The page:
51     physicsDraw:draw()
53  end
55  function collide(contact)
57     -- Leave this function out if you don't want to show the red dots 
58     -- which indicate the collision points.
60     physicsDraw:collide(contact)
62  end
64  function touched(touch)
66     -- Use this method to demonstrate the pointInRect() collision detection function
68     if touch.state == ENDED then
70         -- Create a random polygon wherever you tap the screen.
72         createRandPoly(touch.x, touch.y, 25, 25)
74     end
76  end

11.3 Physics Functions PAGE TOP

We have also extracted the following physic object creation functions from the Physics Lab example project:

  • createCircle(x,y,r)
  • createBox(x,y,w,h)
  • createGround() - note you could change the dimensions of this by altering the physics.body polygon.
  • createRandPoly(x,y) - creates a random polygon at screen co-ordinates (x,y) with between 3 and 10 sides
  • cleanup() - will delete all of the physic objects that you added to the PhysicsDebugDraw rendering class. In Minesweeper we call this after creating 50 objects to ensure that we don't run out of memory. Remember that if you call this you will need to re-create any physics objects that you want to model.

    1   --# Physics
    2   --
    3   -- Functions from the Physics Lab example project
    4   -- courtesy of Two Lives Left
    6   function createCircle(x,y,r)
    7      local circle = physics.body(CIRCLE, r)
    8      -- enable smooth motion
    9      circle.interpolate = true
    10     circle.x = x
    11     circle.y = y
    12     circle.restitution = 0.25
    13     circle.sleepingAllowed = false
    14     physicsDraw:addBody(circle)
    15     return circle
    16  end
    18  function createBox(x,y,w,h)
    19     -- polygons are defined by a series of points in counter-clockwise order
    20     local box = physics.body(POLYGON, vec2(-w/2,h/2), vec2(-w/2,-h/2), vec2(w/2,-h/2), vec2(w/2,h/2))
    21     box.interpolate = true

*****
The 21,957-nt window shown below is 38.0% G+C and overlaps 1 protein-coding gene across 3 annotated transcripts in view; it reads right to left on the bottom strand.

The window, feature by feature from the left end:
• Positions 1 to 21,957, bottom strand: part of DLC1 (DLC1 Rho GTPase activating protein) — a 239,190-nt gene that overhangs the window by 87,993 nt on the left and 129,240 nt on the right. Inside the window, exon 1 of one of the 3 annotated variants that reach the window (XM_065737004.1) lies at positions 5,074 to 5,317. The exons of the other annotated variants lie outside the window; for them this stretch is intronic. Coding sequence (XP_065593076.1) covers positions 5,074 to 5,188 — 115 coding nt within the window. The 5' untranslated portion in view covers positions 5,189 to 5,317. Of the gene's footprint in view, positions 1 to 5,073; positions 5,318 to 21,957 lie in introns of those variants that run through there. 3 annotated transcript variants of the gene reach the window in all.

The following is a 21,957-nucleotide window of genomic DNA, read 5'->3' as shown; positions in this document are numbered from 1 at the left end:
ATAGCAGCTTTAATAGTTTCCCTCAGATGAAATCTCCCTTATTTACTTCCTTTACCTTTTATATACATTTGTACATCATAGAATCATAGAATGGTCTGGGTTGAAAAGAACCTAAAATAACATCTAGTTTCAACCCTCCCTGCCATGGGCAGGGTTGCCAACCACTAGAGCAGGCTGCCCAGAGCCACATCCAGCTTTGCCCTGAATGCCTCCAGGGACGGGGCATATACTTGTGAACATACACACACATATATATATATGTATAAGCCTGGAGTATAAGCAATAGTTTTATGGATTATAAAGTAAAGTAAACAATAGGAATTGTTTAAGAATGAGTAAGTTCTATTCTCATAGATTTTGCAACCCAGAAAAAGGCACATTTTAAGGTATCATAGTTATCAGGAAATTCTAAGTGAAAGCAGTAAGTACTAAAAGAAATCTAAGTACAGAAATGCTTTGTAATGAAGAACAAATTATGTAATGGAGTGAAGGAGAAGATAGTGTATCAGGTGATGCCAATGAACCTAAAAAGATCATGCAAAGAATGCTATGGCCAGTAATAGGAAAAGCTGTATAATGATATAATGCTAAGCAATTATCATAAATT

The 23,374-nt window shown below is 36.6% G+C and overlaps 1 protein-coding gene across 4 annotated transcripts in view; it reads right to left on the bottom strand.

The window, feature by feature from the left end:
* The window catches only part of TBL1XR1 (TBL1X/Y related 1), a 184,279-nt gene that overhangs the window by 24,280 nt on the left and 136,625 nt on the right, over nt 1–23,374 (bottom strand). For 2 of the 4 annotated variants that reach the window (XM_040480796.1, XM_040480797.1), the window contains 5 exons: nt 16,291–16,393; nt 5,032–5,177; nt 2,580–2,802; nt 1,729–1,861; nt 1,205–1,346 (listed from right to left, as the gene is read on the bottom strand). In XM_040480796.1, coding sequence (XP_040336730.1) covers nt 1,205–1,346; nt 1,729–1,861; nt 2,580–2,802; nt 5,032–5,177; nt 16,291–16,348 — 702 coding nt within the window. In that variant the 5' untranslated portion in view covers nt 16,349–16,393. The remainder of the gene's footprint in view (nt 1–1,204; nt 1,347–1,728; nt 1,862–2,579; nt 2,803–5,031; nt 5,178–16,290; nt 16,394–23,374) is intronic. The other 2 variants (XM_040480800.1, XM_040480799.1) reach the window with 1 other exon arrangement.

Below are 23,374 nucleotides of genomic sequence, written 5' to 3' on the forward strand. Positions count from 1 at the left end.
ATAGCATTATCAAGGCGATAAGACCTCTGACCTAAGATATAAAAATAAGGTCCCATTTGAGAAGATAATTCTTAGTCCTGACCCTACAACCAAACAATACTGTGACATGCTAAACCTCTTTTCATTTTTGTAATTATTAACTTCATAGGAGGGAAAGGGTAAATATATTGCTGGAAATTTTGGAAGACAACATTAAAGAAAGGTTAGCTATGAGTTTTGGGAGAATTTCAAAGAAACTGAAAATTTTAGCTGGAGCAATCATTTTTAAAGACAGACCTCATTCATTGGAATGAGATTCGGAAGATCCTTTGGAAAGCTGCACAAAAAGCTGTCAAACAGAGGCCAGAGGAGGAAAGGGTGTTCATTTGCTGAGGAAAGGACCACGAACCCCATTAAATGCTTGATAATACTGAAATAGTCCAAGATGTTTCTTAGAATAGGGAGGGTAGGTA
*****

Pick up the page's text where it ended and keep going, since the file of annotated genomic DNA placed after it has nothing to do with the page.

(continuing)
22     box.x = x
    23     box.y = y
    24     box.restitutions = 0.25
    25     box.sleepingAllowed = false
    26     physicsDraw:addBody(box)
    27     return box
    28  end
    30  function createGround()
    31     local ground = physics.body(POLYGON, vec2(0,20), vec2(0,0), vec2(WIDTH,0), vec2(WIDTH,20))
    32     ground.type = STATIC
    33     physicsDraw:addBody(ground)
    34     return ground
    35  end
    37  function createRandPoly(x,y)
    38     local count = math.random(3,10)
    39     local r = math.random(25,75)
    40     local a = 0
    41     local d = 2 * math.pi / count
    42     local points = {}
    44     for i = 1,count do
    45         local v = vec2(r,0):rotate(a) + vec2(math.random(-10,10), math.random(-10,10))
    46         a = a + d
    47         table.insert(points, v)
    48     end
    51     local poly = physics.body(POLYGON, unpack(points))
    52     poly.x = x
    53     poly.y = y
    54     poly.sleepingAllowed = false
    55     poly.restitution = 0.25
    56     physicsDraw:addBody(poly)
    57     return poly
    58  end
    60  function cleanup()
    61     clearOutput()
    62     physicsDraw:clear()
    63  end

11.4 The Engine Room - PhysicsDebugDraw Class PAGE TOP

This class renders the physics objects that you have added to it. We have made two minor modifications to the class. We added the staticVisible flag to allow you to choose whether your static objects were visible or not. Note that static bodies don't collide with other static bodies and are immovable, so they are usually used to represent the ground.

The other thing we added was the spriteImage parameter. If this is not nil then we draw the sprite image instead of a circle. And that's all there is to it. In future tutorials we will examine some of the other capabilities enabled by the physics engine.

Reference PAGE TOP